How to Avoid RMD’s of your Roth 401(k)

In a Qualified 401(k) plan, a participant must begin Required Minimum Distributions (RMD’s) in the year he or she reaches age 70 1/2. This rule also applies to Pre-tax IRA’s. However, there is an exception to this rule when it comes to Roth IRA’s. This provides for a tax planning opportunity for those who have Roth 401(k).

If you have Roth deferrals in your 401(k) plan, and you want to decrease the amount of your taxable RMD, you can do a direct rollover of your Roth funds from your 401(k) to a Roth IRA prior to the year you turn 70 1/2. By doing this, you decrease the balance in your 401(k) plan, which in effect decreases your RMD from the plan. The Roth funds are now in a Roth IRA, which does not require distributions at age 70 1/2.

As an example, Participant A has a balance in her 401(k) plan at December 31, 2017 of $150,000. Of that, $50,000 is Roth, $100,00 is pre-tax. If she turns 70 1/2 during 2018, her 2018 RMD will be calculated based on the balance of $150,000. If, on the other hand, she does a tax free direct rollover of $50,000 to a Roth IRA during 2017, then her 2018 RMD will be calculated based on the December 31, 2017 balance of $100,000. This will reduce her 2018 taxable income. The $50,000 Roth IRA does not have Required Minimum Distributions. This $50,000 will continue to grow tax free until she is ready to take distributions.

If you have questions about this strategy, please contact Anne Christian at achristian@bwtpcpa.com.

Required Minimum Distributions to Charity

If you are over age 70 1/2, you may be able to reduce your adjusted gross income (AGI) and receive a tax deduction for donating to your favorite charity. Generally, taking a required minimum distribution (RMD) from your traditional IRA increases your taxable income. However, you can choose to have your RMD send directly to a charity which is not included in your AGI. Even more beneficial, this good deed will qualify as a charitable contribution.

Much has been in the news regarding the new tax law and the increase in the standard deduction for 2018. For a married couple filing a joint return, this amount is $24,000. This means your itemized deductions, which include charitable contributions, would have to exceed $24,000 before you receive any benefits.

For a couple whose RMD for 2018 may be $40,000, they can decide to send any or all of the distribution to a charity. Choosing to donate $25,000 will allow them to itemize their deductions and only increase their AGI by $15,000. The limit on the tax free transfer to charity is $100,000 each year.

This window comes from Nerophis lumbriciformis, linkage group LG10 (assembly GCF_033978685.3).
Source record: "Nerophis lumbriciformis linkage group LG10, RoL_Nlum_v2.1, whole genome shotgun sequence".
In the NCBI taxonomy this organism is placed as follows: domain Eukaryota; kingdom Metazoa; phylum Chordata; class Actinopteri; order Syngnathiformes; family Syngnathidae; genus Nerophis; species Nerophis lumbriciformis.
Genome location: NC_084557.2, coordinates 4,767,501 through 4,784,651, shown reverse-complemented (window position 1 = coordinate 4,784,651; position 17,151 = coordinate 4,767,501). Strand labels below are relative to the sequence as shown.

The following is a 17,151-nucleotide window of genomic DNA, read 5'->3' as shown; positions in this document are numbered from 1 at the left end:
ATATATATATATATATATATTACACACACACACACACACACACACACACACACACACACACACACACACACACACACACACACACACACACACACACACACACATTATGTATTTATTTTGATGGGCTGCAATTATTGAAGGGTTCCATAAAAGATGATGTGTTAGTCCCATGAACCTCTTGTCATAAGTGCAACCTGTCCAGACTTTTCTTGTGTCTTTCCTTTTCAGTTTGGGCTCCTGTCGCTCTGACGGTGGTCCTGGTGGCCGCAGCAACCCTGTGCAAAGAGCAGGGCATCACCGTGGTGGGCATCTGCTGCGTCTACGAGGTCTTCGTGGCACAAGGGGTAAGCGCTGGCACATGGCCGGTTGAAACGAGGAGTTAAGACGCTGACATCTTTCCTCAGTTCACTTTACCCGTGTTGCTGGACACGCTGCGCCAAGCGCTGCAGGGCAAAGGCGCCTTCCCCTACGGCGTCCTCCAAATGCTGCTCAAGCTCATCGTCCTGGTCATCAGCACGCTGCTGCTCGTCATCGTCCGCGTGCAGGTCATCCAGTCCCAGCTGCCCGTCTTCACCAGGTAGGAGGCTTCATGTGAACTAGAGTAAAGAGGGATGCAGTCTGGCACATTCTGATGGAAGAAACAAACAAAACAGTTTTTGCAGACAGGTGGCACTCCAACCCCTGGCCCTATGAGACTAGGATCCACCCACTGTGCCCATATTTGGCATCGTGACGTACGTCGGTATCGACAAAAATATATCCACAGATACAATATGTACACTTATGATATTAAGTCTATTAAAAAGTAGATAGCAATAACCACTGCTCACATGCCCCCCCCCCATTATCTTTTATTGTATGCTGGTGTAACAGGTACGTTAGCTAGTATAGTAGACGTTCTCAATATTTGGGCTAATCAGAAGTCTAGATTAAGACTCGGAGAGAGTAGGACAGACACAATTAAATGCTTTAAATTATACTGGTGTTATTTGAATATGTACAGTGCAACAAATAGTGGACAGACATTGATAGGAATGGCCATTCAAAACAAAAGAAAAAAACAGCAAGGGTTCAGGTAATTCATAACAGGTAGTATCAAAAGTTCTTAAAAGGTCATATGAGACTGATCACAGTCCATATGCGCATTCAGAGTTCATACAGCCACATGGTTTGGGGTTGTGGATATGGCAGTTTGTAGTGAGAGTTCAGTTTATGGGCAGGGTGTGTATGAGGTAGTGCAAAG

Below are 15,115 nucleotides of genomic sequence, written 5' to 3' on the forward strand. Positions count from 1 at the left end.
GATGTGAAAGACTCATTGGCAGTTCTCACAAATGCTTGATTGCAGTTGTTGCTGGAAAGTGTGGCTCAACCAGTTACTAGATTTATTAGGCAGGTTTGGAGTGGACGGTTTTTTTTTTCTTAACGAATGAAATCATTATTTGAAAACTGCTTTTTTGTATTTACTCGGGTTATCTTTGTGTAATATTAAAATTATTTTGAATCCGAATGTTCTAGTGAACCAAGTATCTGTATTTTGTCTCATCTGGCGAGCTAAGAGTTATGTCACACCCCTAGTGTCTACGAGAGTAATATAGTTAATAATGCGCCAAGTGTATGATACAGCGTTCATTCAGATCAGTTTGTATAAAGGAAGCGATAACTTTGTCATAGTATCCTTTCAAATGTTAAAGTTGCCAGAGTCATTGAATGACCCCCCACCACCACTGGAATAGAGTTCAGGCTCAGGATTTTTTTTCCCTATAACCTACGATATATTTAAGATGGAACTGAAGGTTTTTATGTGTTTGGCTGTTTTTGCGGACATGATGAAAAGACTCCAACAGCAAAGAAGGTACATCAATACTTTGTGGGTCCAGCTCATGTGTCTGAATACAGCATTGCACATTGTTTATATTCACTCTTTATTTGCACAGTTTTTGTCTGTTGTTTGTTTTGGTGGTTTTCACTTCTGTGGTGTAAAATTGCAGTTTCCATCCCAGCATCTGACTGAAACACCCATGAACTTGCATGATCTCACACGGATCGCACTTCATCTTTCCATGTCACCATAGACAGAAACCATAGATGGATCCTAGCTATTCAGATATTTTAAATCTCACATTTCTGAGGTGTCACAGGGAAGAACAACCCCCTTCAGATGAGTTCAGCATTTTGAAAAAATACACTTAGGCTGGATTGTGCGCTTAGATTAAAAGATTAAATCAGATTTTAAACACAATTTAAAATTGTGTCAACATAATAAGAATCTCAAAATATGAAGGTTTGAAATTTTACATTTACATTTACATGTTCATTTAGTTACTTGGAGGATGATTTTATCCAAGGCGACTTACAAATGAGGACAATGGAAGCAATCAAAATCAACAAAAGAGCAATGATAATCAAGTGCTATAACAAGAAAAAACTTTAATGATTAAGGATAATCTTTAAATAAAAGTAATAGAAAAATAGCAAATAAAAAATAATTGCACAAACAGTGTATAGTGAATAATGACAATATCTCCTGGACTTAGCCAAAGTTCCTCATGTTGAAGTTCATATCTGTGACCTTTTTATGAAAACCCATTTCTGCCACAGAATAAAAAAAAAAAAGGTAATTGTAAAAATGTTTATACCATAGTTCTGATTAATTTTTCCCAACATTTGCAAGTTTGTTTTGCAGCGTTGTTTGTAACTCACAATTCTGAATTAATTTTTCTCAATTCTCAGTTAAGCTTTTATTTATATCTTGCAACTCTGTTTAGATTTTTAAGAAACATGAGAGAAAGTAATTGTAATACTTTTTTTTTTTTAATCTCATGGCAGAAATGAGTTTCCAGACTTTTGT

For questions or additional information, please contact Jaclyn Ellis, CPA at jellis@bwtpcpa.com of 314-576-1350.

Required Minimum Distributions

Qualified retirement plans are intended to provide income to participants when they reach retirement age. Required minimum distributions (RMDs) are the distributions that must be made from the retirement plan in order to meet regulations and avoid significant penalties.

The IRS requires that participants who have attained age 70 1/2 and also own more than 5% of the company stock must begin to receive annual minimum distributions (RMD) from the retirement plan in the year in which he or she turns age 70 1/2. The IRS requires minimum distributions (RMD) from the retirement plan when a non owner participant attains age 70 1/2 and retires. The first RMD can be delayed until April 1st of the year following the year he or she turns 70 1/2. For all subsequent years, including the year in which the first RMD was paid by April 1st, the account owner must take the RMD by December 31st of the year.

The dollar amount must be distributed is determined by dividing the prior December 31 balance of the participant account by a life expectancy factor. The IRS has published three tables to be used to find the life expectancy factor, depending on the participant’s situation.

It is very important to pay attention to the deadlines for these distributions. The IRS has imposed steep fines for missed Required Minimum Distributions. If an account owner fails to withdraw a RMD, fails to withdraw the full amount of the RMD, or fails to withdraw the RMD by the applicable deadline, the amount not withdrawn is taxed at 50%.

Please contact Anne Christian, CPA if you have any questions about Required Minimum Distributions from a Qualified Retirement Plan.